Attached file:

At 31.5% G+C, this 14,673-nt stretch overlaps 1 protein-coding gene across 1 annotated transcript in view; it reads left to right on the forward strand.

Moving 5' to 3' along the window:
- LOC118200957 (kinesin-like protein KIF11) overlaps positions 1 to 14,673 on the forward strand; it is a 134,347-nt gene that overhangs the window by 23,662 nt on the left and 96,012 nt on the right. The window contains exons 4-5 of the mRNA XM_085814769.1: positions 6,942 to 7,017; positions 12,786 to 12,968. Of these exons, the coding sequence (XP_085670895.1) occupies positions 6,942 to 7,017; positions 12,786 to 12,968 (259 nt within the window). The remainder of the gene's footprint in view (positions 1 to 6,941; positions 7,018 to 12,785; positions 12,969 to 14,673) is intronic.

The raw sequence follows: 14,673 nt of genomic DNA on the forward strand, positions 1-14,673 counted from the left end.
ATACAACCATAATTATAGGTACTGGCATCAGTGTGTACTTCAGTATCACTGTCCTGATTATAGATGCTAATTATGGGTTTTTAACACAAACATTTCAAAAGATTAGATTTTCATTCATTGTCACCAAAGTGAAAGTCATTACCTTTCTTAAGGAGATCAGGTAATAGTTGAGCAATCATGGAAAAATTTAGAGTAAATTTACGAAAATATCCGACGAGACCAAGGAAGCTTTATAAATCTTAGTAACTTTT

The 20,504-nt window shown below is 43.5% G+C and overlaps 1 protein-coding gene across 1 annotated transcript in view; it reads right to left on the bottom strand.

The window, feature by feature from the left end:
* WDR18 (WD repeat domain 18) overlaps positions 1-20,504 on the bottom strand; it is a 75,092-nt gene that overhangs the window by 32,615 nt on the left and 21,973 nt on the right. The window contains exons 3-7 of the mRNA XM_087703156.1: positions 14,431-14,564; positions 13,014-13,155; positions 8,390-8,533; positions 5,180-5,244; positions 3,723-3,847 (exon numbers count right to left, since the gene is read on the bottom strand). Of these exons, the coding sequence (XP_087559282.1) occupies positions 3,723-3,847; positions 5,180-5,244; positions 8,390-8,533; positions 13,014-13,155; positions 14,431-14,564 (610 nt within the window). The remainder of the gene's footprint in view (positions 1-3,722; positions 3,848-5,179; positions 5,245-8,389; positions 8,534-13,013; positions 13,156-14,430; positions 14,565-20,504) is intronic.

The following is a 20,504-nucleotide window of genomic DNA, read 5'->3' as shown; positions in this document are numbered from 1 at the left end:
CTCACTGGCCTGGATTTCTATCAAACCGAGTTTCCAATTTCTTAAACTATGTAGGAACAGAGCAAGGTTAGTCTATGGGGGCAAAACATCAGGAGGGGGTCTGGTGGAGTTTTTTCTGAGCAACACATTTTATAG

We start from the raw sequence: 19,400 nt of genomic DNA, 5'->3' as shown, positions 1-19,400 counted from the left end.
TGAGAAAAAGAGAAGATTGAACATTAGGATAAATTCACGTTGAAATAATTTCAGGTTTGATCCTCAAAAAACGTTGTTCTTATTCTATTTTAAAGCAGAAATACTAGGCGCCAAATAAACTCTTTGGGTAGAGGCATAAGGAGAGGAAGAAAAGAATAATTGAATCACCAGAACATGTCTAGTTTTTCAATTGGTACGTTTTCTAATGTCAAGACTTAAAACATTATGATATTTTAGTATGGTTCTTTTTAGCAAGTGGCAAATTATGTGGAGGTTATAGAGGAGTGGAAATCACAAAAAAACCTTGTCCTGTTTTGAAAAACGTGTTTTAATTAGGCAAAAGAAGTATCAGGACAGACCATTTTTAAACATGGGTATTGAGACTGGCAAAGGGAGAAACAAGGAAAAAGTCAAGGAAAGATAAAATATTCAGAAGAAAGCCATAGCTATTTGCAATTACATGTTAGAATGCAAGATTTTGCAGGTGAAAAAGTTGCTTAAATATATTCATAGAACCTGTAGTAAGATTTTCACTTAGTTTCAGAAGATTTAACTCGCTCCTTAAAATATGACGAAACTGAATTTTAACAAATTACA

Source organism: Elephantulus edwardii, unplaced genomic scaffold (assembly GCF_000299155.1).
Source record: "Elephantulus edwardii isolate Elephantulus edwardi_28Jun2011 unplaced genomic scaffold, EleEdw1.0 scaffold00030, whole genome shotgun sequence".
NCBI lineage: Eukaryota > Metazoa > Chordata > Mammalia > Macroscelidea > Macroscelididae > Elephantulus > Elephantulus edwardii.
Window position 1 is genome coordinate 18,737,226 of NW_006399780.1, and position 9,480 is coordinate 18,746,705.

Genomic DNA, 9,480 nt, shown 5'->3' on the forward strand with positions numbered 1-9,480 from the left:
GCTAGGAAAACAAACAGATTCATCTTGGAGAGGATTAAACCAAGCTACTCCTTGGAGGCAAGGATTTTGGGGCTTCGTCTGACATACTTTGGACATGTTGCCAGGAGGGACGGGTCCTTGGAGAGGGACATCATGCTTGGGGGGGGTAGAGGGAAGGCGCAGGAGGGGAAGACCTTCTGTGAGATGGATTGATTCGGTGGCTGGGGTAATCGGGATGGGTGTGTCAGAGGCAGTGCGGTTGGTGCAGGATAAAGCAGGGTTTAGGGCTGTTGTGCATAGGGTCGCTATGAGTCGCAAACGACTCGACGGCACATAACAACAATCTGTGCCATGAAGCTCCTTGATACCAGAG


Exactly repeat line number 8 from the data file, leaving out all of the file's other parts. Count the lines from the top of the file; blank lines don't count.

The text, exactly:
* WDR18 (WD repeat domain 18) overlaps positions 1-20,504 on the bottom strand; it is a 75,092-nt gene that overhangs the window by 32,615 nt on the left and 21,973 nt on the right. The window contains exons 3-7 of the mRNA XM_087703156.1: positions 14,431-14,564; positions 13,014-13,155; positions 8,390-8,533; positions 5,180-5,244; positions 3,723-3,847 (exon numbers count right to left, since the gene is read on the bottom strand). Of these exons, the coding sequence (XP_087559282.1) occupies positions 3,723-3,847; positions 5,180-5,244; positions 8,390-8,533; positions 13,014-13,155; positions 14,431-14,564 (610 nt within the window). The remainder of the gene's footprint in view (positions 1-3,722; positions 3,848-5,179; positions 5,245-8,389; positions 8,534-13,013; positions 13,156-14,430; positions 14,565-20,504) is intronic.